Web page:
Saturday, March 11, 2017


As a retired person, I'm pursuing all the interests I never had time for when I was younger. One of those interests is Shakespeare and his plays, which turns out to be even more fascinating than I could have guessed. You could spend your entire life studying Shakespeare and still not exhaust all there is to read about him and learn from his plays and their continued enchantment of the public.  
On Netflix, I rented "The Winter's Tale", one of Shakespeare's later plays, which I had never seen. The DVD was a filmed presentation of a stage performance, which is not ideal, because stage productions are meant to be experienced live, whereas a filmed production takes into account the needs of that medium. Nevertheless, it was really quite wonderful and haunting, a very unique and somewhat disturbing play, but ultimately may prove to be one of very favorite of Shakespeare's plays. 
Though I have my quibbles with a couple of the performances and casting choices, sadly, I have no one to quibble with and no other production to compare it to. And this is one of the most deleterious effects of a nation obsessed with politics: culture is pushed out of the marketplace of ideas, until it all but disappears.
What pleasant memories I have of Joe Papp’s productions of Shakespeare in the Park. How incredibly delightful to stroll into Central park, which was quite safe in those days, carrying your picnic basket with wine and other exotic goodies, spread your blanket for a picnic before you lined up for your free seats at the open air Delacorte theater. Tom, as a youngster, had gotten his first taste of theater by climbing up the rocks behind the Delacorte and stealing the prop swords from some production, before being chased away. Joe Papp, a legend in theater, and the man who gave so many great actors their start and gave thousands great, great and very real theater experiences. Where are the Joe Papp’s of today? What we get now is “Hamilton” a play which spouts treacle about skin color, a musical so devoid of actual intellectual and emotional content that it makes “The Lion King” look like “King Lear” by comparison.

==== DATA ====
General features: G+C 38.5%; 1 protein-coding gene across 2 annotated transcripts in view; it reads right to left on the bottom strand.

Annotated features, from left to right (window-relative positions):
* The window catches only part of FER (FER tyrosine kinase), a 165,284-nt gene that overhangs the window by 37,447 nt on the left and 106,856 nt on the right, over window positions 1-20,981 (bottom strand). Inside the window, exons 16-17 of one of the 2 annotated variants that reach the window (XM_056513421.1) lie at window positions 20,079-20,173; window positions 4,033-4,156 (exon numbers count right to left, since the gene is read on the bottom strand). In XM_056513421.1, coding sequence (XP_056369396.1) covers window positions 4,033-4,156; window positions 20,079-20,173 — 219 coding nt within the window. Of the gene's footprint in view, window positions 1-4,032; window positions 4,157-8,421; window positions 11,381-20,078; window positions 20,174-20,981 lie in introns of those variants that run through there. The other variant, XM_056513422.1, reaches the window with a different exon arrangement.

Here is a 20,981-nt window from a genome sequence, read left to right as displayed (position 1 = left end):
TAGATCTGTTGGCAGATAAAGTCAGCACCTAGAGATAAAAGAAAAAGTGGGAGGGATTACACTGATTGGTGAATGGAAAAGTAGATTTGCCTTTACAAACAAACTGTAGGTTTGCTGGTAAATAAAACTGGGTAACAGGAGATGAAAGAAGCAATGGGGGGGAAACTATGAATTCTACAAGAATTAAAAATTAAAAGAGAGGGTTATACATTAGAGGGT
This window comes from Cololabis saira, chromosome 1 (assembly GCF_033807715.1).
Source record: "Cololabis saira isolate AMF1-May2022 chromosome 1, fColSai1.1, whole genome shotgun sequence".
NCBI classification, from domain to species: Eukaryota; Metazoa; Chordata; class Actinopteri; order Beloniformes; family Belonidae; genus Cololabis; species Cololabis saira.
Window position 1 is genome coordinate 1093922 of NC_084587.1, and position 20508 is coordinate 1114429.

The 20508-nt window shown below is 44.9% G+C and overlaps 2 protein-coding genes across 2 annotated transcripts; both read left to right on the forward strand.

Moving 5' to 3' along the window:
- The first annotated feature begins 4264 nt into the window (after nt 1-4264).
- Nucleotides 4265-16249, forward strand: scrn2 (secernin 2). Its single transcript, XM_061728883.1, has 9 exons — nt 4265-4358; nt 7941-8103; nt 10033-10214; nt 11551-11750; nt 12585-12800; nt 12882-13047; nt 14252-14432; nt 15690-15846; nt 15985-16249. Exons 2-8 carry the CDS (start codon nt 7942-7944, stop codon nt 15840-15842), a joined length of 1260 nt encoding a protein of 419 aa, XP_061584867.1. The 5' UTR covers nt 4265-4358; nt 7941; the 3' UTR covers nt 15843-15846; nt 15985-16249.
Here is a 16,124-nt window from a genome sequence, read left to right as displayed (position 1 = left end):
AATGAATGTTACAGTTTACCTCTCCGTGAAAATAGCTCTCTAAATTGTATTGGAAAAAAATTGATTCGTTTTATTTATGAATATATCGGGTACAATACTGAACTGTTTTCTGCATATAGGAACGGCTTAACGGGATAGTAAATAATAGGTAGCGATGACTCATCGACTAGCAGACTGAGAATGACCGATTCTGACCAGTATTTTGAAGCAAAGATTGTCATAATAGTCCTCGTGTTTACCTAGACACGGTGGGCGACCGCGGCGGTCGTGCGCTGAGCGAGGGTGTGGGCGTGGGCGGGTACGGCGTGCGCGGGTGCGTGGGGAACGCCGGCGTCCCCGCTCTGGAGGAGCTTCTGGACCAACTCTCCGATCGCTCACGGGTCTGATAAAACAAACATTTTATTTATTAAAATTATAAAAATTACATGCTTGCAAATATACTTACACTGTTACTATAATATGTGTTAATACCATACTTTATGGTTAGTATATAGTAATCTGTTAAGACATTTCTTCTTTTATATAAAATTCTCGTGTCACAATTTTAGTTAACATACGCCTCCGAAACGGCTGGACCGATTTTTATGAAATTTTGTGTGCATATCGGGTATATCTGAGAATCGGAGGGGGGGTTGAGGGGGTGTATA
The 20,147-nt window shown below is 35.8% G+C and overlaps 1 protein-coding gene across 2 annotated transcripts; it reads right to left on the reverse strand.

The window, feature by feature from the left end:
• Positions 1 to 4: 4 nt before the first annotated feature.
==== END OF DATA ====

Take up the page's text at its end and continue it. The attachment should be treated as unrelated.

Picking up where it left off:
And that is exactly my point. Culture is a country thinking about itself, talking about the things that concern it and trying to understand life. When all a nation’s resources are spent on politics, the culture is reduced to harping on skin color or making fun of Mormons. And that is a far, far cry from a Joe Papp, the man who gave the world George C. Scott in Richard III, Coleen Dewhurst as Lady Macbeth, or the musical “Hair”, which later transferred to Broadway, or “for colored girls who have considered suicide/when the rainbow is enuf” , and “Chorus Line”, a classic musical that was developed in Joe Papp’s theater laboratory.
Politics the bane of man’s existence, the less of it the better. It’s a vampire that sucks the lifeblood of a nation until no one can do anything but shout at each other. I am so ready to have a country that works again, a government of the people, for the people, and by the people.

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